It’s not, of course.  I’m not even going to pretend to be concerned that Jaime will drown in that surprisingly-deep river, even if the sticklers will point out that it would be pretty much impossible to remove all the armor and golden appendages weighing him down in time to make it up for air.  But it's still a marvelously tense sequence, because the show is also savvy in including a character like Bronn (or Tormund, in Hardhome's case) in a significant enough role that even if you never buy that the main character is in legitimate jeopardy, you still feel that it could plausibly be the end of those beloved sidekicks.  Or to look at the other side of the conflict, I never for a second thought that Dany was in danger, but I did have moments of doubt about whether Bronn would actually take out Drogon with that ballista.  And actually, if Qyburn had the foresight to apply his poison mastery to his heavy weaponry designs, he may have.  I didn’t think this was too likely at first, but once it was pointed out that a minor but infected shoulder wound was exactly what killed Drogon’s namesake, it suddenly felt very plausible. 

I guess we’ll have to wait until next week to find out, and just how mad Cersei goes when she hears that her brother/lover is captured or presumed dead.  Shit, is it next week yet?


King’s Landin’ – B

Just a single scene of Cersei laying out plans to hire a mercenary company, and the Iron Banker salivating at the thought of refinancing their mortgage on the Iron Throne.  It does potentially pave the way for Daario to return, much as I’d rather he didn’t.

Dragonstone B

Little bit I loved:  Tyrion’s scar looked more pronounced this week, as if stress and military failure aggravates his war wound.

Littler Bit I loved:  “Fewer.”  Stannis’s pedantry, if not his house or claim to the throne, lives on.

Winterfell A

I’m only denying it the A+ because we didn’t need quite so much time of the Arya dicking around with the Keystone Guards.

The RoadA+

Little bit I love:  The falling music cue that occurs whenever Drogon is working up a mouthful of flame.

Better Drogon moment:  leaving a wake in the water as he swoops over, or petulantly whipping the remains of the scorpion wagon with his tail?

Favorite Shot:  Jaime turning away as he sees his army literally reduced to ashes.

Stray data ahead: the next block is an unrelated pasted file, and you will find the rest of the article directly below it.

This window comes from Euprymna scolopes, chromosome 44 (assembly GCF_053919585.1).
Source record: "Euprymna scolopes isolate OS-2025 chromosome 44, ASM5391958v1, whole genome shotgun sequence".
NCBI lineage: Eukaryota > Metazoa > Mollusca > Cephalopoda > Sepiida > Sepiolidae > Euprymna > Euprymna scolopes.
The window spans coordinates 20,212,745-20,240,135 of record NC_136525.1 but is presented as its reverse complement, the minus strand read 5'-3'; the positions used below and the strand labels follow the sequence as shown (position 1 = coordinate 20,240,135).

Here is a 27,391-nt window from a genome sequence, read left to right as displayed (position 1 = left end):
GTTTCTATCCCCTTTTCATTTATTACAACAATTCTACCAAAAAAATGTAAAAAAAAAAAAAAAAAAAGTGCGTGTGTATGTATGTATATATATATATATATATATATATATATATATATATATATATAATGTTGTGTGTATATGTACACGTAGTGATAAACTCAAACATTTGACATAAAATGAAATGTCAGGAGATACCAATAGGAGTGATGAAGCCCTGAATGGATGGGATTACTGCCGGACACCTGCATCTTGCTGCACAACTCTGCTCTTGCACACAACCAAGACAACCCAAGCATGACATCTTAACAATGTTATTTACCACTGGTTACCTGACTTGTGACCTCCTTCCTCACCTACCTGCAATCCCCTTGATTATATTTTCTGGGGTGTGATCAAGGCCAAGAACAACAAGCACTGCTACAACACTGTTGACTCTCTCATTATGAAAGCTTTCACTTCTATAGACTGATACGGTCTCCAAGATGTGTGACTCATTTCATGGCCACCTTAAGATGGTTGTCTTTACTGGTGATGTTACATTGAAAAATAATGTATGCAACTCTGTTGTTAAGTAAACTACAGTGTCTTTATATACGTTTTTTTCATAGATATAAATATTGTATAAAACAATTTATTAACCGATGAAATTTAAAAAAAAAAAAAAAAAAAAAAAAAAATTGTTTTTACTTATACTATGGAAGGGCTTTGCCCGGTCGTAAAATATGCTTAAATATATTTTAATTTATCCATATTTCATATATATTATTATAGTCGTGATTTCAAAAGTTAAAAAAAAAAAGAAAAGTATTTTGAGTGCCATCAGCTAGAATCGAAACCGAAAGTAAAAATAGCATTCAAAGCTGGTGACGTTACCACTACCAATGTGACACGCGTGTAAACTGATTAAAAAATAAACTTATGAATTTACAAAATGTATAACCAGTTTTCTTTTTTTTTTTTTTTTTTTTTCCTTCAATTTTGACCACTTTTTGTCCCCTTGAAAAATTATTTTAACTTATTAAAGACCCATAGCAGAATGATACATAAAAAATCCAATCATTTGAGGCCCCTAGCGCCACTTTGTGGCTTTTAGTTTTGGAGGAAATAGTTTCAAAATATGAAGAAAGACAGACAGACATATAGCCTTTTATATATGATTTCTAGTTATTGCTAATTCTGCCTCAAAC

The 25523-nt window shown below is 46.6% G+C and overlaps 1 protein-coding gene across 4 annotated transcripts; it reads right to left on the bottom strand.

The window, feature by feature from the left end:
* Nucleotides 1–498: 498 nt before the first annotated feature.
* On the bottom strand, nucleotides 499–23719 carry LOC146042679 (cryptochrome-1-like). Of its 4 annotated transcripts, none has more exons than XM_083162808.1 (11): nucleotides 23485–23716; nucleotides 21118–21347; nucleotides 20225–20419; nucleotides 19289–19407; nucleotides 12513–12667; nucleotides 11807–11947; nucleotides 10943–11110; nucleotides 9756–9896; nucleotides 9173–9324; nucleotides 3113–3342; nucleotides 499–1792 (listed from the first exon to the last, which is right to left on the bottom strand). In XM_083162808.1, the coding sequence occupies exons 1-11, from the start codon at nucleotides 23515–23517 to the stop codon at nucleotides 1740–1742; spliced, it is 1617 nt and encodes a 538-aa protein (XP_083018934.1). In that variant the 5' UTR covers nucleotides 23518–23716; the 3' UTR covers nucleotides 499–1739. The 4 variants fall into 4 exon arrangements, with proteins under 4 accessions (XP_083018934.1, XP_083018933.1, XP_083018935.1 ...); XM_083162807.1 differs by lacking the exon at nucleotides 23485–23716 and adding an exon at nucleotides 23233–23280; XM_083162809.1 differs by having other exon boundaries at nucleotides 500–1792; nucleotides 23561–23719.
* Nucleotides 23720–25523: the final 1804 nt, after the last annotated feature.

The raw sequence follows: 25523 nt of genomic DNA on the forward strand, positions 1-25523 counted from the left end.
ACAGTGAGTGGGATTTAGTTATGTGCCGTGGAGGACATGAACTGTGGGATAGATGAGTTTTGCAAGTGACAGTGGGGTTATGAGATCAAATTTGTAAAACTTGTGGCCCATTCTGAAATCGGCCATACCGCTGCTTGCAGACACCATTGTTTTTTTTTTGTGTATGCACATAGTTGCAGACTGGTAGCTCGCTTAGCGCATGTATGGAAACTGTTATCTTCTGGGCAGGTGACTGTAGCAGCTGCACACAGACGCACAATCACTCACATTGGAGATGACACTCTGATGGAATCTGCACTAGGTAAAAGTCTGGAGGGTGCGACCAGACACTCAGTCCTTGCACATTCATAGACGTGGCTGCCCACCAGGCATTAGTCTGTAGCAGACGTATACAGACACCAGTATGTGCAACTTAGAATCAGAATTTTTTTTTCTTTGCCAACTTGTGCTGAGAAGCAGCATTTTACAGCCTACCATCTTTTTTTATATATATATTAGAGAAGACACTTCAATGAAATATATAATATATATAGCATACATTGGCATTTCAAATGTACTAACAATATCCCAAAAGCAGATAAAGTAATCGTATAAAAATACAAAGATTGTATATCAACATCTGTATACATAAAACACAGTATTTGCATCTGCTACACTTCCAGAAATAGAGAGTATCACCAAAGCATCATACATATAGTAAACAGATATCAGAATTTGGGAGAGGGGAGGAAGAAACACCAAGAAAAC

Season Morgulis – House Frey, Obara Sand, Nymeria Sand, Tyene Sand, Olenna Tyrell, Jaime’s horse Gumdrop, Bronn’s Sweet AF Knife

Death Watch - I will maintain for the record that I think I would be much better at this if I let myself watch the "Next Week On" teasers, and could target my guesses toward subplots that were guaranteed to actually appear.  Instead, I can spend a whole season predicting the Sand Snakes will not last much longer, and while my reasoning may be sound in that they only wind up having 2 more scenes in the entire series, it takes 12 episodes to get around to them.  Which is by way of defending my picks of Thoros and Berric as still theoretically sound, even though I've been repeatedly wrong in picking them week after week when they simply do not appear.  I think next week, with Meera heading south to the Neck, may be the time for them to reappear, and then leave us for good.

But also Drogon is probably poisoned.  Three dragons is just an overwhelming advantage, and now that this has been demonstrated, it's time to cut that lead down.

Looking Into The Flames:  I was struck by some very specific, non-death related predictions for the remainder of the series as this episode went on, so I figured I’d throw them out here for giggles.  They’re only spoilers if I’m right, but if you’re especially sensitive to such matters, maybe skip this part.  Anyway…

Image result for game of thrones looking in the flames 
  • The much-prophesized Cleganebowl will not be a one-on-one match up, but the Frankenmountain being taken down by a reunited Sandor and Arya, respectively, tanking and dishing out critical DPS with her Valyrian Dagger +5.
  • Sansa’s voice over from the end of the (still super-duper sweet) second season trailer is delivered over Littlefinger’s dying moments.
  • They raise the question of the original owner of the dagger so pointedly I think it will somehow come back up.  I suspect it was Rhaegar Targaryen’s, though I can’t figure the particular relevance that would have to the issues of the day.
  • In the series finale, after Sansa has ascended to the Iron Throne, Brienne will become the first Lady Commander of the Queensguard.  Her final scene will be sitting down to fill in Jaime’s pages in the Book Of Brothers, to provide history with a more nuanced memory of the Kingslayer.  I can’t imagine a better end for her character or capstone for their complicated relationship.